Building on these principles, the authors of the blueprint propose that aid should be administered by a self-standing, EU-affiliated or authorised agency independent of, but accountable to, multilateral, bilateral, and non-governmental donors. This agency may be similar to the Economic Cooperation Administration that administered the Marshal Plan. Establishing a new EU-affiliated agency will help to avoid mission drift, minimise bureaucracy and inertia of existing institutions, minimise political influence (for example, Russia is a shareholder in the IMF, the World Bank, and European Bank for Reconstruction and Development), avoid donor-driven reconstruction, and attract a fresh, motivated and high-morale cadre. This agency should have significant autonomy in decision making to minimise political influence and maintain flexibility in an uncertain, fluid, and complex environment. The Economic Cooperation Administration was established as a self-standing agency of the US government rather than embedded within the State or Treasury Departments precisely in order to streamline hiring and operations.
As the authors discuss in the brief, the design of the agency should include a number of critical elements. For example, a pre-determined, multi-year lifespan of the agency will allow for multi-year capital programmes, efficient budgeting, clustering of complementary programmes (e.g. coal, chemicals, and metallurgy), and funding of infrastructure capital programmes, while making the programme more politically palatable to donor countries and institutions. A stable structure is needed to avoid reconstruction fatigue. Aid programmes with uncertain horizons (such as the UN Relief and Rehabilitation Administration after WWII and the Afghanistan Reconstruction Trust Fund) have proved less effective. To ensure that Ukraine owns the reconstruction, the economists propose using joint planning and decision making, matching funds, decentralisation programmes.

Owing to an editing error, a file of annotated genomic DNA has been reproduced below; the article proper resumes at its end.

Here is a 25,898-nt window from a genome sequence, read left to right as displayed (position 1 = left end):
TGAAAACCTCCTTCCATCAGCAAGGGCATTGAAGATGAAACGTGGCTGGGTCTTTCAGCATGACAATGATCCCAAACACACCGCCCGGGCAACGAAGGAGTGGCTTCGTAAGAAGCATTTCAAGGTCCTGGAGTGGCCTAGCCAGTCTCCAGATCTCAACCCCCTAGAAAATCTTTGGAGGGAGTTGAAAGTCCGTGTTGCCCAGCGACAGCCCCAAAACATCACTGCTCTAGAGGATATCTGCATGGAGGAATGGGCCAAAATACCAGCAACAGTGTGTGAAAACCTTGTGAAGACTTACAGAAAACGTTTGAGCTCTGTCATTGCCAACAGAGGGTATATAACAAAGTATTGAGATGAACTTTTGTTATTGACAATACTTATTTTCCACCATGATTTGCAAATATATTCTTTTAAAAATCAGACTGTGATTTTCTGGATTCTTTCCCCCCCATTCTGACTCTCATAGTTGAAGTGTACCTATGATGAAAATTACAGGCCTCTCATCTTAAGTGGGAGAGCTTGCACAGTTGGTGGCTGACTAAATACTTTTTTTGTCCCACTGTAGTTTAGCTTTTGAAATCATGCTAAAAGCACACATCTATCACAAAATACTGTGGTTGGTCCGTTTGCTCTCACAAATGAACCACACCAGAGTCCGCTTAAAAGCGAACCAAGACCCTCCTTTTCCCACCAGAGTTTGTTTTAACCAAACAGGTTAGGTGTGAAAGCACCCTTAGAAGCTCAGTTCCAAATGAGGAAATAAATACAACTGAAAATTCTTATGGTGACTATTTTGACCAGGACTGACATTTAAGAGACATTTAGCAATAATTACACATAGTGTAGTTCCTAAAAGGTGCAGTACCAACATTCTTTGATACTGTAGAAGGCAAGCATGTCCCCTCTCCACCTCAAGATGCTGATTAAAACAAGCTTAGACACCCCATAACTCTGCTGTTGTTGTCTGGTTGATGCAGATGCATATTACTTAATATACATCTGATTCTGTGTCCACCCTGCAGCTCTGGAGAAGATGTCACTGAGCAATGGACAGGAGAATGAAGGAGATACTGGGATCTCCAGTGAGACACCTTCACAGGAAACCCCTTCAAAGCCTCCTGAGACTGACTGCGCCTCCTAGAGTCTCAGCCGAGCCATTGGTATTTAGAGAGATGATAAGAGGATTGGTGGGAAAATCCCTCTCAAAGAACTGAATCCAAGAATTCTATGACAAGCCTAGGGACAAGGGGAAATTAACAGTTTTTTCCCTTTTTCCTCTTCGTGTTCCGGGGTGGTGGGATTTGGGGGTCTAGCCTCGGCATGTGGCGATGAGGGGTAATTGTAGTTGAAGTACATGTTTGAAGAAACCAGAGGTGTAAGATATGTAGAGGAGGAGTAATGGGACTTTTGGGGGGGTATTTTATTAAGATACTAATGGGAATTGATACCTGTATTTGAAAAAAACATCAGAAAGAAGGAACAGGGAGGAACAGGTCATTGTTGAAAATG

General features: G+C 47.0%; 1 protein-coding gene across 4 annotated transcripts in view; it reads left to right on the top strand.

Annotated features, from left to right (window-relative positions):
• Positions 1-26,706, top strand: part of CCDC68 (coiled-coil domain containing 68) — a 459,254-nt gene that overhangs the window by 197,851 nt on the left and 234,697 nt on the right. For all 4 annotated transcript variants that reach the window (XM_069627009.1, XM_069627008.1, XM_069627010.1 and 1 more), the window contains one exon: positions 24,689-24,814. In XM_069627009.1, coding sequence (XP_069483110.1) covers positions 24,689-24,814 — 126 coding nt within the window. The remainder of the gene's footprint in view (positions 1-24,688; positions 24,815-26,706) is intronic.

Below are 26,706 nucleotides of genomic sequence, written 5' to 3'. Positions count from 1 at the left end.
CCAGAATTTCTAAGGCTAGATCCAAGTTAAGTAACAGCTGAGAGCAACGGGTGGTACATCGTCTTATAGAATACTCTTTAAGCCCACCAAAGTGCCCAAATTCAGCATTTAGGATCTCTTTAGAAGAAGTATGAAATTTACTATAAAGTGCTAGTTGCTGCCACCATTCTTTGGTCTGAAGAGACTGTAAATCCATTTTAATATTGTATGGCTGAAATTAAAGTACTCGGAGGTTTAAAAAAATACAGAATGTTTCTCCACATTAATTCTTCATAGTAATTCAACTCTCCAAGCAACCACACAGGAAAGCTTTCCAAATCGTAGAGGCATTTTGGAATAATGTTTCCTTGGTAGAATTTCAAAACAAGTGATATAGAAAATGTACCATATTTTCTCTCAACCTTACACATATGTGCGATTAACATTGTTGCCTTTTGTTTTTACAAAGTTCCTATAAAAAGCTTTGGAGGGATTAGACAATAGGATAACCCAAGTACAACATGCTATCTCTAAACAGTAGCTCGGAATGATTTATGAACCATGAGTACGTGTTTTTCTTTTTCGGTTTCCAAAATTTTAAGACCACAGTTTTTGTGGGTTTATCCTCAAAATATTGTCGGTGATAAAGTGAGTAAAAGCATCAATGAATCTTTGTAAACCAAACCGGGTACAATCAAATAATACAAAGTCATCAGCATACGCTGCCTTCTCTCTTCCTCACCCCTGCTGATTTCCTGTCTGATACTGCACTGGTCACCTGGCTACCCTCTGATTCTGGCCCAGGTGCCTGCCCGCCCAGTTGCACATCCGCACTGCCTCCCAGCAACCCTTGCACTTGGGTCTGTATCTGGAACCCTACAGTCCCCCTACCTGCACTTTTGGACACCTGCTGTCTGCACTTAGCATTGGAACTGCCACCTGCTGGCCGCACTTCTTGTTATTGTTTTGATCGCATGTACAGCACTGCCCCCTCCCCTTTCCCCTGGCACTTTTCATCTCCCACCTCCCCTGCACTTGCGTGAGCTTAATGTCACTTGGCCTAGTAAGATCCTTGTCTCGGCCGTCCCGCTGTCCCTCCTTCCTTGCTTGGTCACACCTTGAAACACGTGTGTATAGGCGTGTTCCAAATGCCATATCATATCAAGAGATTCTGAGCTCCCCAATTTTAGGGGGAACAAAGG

Then, the authors argue that the reconstruction should include three distinct phases: i) emergency response (akin to the response to a natural disaster hitting a country); ii) rapid restoration of critical infrastructure and services to revive the basic functions of the economy and the government; and iii) laying foundations for a rapid, sustained growth trajectory. Each of these stages has different objectives, constraints, and tools. For example, the second phase should include robust macroeconomic stabilisation to ensure that market-based mechanisms can start to allocate resources in the post-war economy.
The third phase is particularly important for the success of the reconstruction. The overarching objective of this phase is to radically upgrade the institutional environment. The authors suggest that EU accession is critical for institutional reforms that aim to address Ukraine’s chronic problems such as corruption, weak governance, concentration of economic power, and so on. The reconstruction in this phase offers Ukraine an opportunity to leapfrog technologically. The most obvious possibility is to create a carbon-free economy, both as a way to coordinate on investments for the future but also to show how to reduce reliance on fossil fuels as much as possible. Whole cities – including Kharkiv, Mariupol and Chernihiv – will need to be rebuilt, and this represents a ‘build back better’ opportunity to utilise modern technologies (especially energy efficiency), designs, and urban planning (for example, public transportation should adopt electric buses, redesigned tram lines, and so on). By using international aid to create favourable conditions (including the prospect of joining the EU), Ukraine can become an attractive destination for foreign direct investment, which will accelerate the recovery and further integration of Ukraine into the global economy.
Finally, the authors provide tentative estimates for the reconstruction cost and benchmark these estimates against previous reconstruction efforts. After just over a month of war, the required assistance from Europe and others already likely ranges from €200 billion to €500 billion, which is comparable to the scale of aid offered in the past. However, the cost of reconstruction increases with every additional day of the war and at any increasing rate, as people spend more time away from their homes, children become more traumatised and private sector companies disintegrate.